CIA speaker addresses U.S. counter-terrorism
September 16, 2010
Not many American authors can say their book has the approval of Osama bin Laden.
“If you want to understand what’s going on, and if you would like to get to know some of the reasons for your losing the war against us, then read the book of Michael Scheuer,” bin Laden told Americans in 2007.
Americans do not have an understanding of the threats they face from terrorism, according to Scheuer, adjunct professor at Georgetown University and former intelligence officer in charge of the Central Intelligence Agency’s hunt for bin Laden between 1996 and 1999. The career intelligence officer spoke to students at the College of William and Mary Wednesday evening in the Sadler Center’s Commonwealth Auditorium.
Scheuer is the author of the novel “Imperial Hubris,” the book that bin Laden endorses. It highlights his thoughts on the United States’ misconception of current threats and explains why he believes we are losing the War on Terrorism.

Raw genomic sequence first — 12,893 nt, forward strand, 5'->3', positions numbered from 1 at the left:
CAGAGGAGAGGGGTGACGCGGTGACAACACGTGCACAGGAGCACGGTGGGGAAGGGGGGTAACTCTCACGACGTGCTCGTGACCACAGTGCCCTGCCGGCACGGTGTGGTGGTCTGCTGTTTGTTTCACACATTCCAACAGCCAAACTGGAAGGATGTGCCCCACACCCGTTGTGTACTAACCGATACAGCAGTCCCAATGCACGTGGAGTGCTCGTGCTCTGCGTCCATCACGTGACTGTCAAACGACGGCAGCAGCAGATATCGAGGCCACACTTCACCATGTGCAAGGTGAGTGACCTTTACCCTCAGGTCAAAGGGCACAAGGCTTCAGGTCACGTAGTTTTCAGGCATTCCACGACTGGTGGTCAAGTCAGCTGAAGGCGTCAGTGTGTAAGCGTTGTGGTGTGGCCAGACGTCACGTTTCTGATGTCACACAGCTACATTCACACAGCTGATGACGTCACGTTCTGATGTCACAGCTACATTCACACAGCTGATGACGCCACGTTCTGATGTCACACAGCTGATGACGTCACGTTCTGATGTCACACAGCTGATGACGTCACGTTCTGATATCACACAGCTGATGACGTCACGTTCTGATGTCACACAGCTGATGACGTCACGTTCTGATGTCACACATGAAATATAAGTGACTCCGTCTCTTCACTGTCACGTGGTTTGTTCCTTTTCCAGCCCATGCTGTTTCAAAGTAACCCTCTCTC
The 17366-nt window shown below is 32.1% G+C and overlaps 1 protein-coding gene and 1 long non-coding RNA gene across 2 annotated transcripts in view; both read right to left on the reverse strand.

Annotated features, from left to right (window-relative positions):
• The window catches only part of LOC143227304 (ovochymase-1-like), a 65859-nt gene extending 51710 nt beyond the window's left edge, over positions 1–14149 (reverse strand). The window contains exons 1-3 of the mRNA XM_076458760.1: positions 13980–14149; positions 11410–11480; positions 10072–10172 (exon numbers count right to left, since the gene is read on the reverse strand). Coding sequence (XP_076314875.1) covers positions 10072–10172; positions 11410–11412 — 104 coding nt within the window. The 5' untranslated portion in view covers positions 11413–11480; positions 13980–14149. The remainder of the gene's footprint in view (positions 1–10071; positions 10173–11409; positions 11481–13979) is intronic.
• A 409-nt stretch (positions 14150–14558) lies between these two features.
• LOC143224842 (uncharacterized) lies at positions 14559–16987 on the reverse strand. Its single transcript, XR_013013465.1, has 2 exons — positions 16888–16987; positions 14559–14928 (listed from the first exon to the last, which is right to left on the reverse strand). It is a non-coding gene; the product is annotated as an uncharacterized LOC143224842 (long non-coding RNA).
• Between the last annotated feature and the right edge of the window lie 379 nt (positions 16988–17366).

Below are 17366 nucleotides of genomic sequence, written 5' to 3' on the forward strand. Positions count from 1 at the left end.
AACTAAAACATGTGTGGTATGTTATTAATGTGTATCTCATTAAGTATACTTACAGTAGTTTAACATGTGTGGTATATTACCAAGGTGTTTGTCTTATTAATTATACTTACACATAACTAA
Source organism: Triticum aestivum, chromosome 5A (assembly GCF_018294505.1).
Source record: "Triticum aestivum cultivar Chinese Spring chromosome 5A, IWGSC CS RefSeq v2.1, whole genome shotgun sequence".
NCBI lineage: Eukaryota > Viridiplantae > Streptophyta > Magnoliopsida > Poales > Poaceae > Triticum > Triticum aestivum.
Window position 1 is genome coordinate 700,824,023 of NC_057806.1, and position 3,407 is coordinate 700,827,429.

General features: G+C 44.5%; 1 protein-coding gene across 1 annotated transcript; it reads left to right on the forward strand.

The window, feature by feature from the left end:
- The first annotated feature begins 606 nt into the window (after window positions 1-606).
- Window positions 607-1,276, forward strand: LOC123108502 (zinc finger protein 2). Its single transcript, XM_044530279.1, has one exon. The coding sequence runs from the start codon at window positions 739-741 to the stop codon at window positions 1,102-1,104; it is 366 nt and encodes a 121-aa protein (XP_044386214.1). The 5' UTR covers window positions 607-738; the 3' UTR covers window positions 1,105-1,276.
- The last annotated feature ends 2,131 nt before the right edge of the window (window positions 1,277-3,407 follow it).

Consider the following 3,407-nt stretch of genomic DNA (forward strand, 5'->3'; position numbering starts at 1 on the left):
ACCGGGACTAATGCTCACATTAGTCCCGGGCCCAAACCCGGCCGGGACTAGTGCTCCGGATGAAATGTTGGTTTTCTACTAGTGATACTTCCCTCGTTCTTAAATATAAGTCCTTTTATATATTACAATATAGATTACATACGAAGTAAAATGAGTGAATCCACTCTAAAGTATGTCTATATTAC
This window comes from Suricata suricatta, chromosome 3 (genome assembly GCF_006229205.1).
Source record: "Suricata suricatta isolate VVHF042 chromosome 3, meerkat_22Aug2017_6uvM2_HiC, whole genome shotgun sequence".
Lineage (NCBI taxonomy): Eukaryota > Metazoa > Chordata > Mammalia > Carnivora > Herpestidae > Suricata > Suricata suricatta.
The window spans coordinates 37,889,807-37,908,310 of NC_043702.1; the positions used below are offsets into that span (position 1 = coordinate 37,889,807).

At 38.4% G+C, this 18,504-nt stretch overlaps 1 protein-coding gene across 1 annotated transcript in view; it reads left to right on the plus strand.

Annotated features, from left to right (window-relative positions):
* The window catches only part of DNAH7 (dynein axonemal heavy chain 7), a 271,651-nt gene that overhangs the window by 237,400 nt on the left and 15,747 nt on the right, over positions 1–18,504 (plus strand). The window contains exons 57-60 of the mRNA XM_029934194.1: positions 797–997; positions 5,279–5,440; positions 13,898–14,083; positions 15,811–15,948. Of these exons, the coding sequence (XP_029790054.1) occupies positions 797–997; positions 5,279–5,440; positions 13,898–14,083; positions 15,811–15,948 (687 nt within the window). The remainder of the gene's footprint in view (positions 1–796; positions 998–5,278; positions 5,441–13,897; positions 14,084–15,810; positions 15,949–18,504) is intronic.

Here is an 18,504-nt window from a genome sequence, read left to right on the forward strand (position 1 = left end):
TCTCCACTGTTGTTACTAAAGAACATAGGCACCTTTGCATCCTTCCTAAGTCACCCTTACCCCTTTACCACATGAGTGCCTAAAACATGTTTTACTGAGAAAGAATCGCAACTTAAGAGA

“Washington’s Islamic enemy is the stuff of Hollywood farce,” Scheuer said. “The Islamic radicals are the minorities, and they are not the most prevalent threat that we face today.”
According to Scheuer, the three main threats that face the United States in the Persian Gulf today are Iran, Saudi Arabia and organizations like Al Qaeda and its allies. Iran will acquire nuclear capabilities, Saudi Arabia continues to purchase American national debt and has an increasing lobbyist presence in Congress, and Al Qaeda is developing cells all over the world in places such as Nigeria and Mexico.
Throughout his presentation, Scheuer argued that the main problem is America’s lack of understanding about the motives behind its enemies.
“Every president from George Bush Sr. to Barack Obama has told Americans that the terrorists hate us because of our democracy, but this is simply a lie,” he said. “They really hate America because of our past 50 years of intervention in the Middle East.”
To fix this problem, Scheuer suggested that America should take care of its own problems: adapting a new alternative energy program, electing a Congress that is willing to stand up to the wishes of the various presidents and their cabinets, and abstaining from entering foreign wars.
“Foreign policy need but do one thing — protect America and promote the domestic expansion of democracy and the freedoms that we hold dear,” Scheuer said. “This doesn’t mean that we wouldn’t need to fight terrorists and extremists somewhere in the world, but it would prevent us from having to fight them everywhere in the world.”